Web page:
Gallery 11 - Michael Hattori, USA
I started kumihimo back in 1979 when I was an exchange student in Tokyo; I wanted to study a Japanese craft that I could take back home with me, and my homestay mother just happened to be a friend of the Domyo family; so I went for a three-hour lesson every Saturday for 8 months and learned about 15 marudai braids; I was fascinated with the takadai, though, and the beautiful flat braids. Of course, my teacher said I couldn't start takadai until I had learned marudai, kakudai, and ayatakedai first- at least two years!! But in the end, she relented and lent me a takadai. I got to do only one simple flat braid, but what fun!!! I wanted to bring a takadai back with me, but even 20 years ago, they cost $700 or so. So, I had to settle for the marudai, which I now also really enjoy.
I have only started doing takadai braids about a year and half ago, when I stumbled upon Richard Sutherland's incredible workshop in San Francisco, with three master kumihimo artists from Japan: Makiko Tada, Yayoi Miura, and Tamaki Hirata. I hadn't done any kumihimo at all for about 15 years and it finally dawned on me to check the Internet!! I only expected a couple of websites to appear and I nearly fell out of my chair when the search turned up THOUSANDS of websites!! And Richard's workshop was to start just two days after that. I only was able to be there for one day, but it was such a treat and an honor to meet and work with such masters. AND I got my dream of owning a beautiful takadai, thanks to Janis and Dave Saunders!!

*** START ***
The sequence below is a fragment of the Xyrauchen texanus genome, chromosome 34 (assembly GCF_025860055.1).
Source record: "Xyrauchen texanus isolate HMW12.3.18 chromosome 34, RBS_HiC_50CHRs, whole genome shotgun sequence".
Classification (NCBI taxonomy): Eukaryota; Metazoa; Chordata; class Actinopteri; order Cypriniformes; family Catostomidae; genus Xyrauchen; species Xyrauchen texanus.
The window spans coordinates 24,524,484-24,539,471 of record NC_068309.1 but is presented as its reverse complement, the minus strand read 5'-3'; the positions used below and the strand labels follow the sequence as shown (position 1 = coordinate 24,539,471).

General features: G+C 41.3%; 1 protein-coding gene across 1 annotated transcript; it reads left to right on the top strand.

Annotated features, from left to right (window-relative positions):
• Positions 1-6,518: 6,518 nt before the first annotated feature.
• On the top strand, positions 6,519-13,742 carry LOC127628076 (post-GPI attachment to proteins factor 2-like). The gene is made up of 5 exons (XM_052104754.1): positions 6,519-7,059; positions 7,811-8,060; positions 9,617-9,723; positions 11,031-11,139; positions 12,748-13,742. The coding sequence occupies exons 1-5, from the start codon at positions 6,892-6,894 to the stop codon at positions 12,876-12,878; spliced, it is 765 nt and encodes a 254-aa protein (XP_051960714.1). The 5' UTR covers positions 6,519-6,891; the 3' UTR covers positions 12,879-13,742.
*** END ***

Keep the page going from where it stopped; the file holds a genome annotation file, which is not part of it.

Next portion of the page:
I mostly braid for fun and brain exercise, but I have recently had Japanese sword-arts teacher ask me to make sageo for him and some of his students. So now I have a purpose, too!
Takadai Braids

Niken "Hattori": this is my last name in
kanji characters, cotton with 60 tama, double-braid

Rainbow Tsunegumi: embroidery pearl cotton, 25 tama, single braid 3-3 twill; this is braid #5 in Makiko's Takadai Braids 1 book.

Saidiji gumi: I have a fascination with square braids and was very excited to find that Makiko had miraculously translated this braid for takadai; it is #71 in Takadai Braids 2. Deceptively simple but very difficult to keep even and VERY slow going! This is made with Biron, 56 tama

Saidiji gumi, detail: this was my first attempt at Rodrick's 2002 workshop in Ft. Bragg.
Marudai Braids

Danzome Karakumi: this braid was made with variegated silk way back in 1979 when I studied at the Domyo studio in Tokyo; very difficult braid!

Sasanami-gumi: this is also a "vintage" '79 braid, also silk.
Michael can be reached by e-mail.
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January 27, 2004
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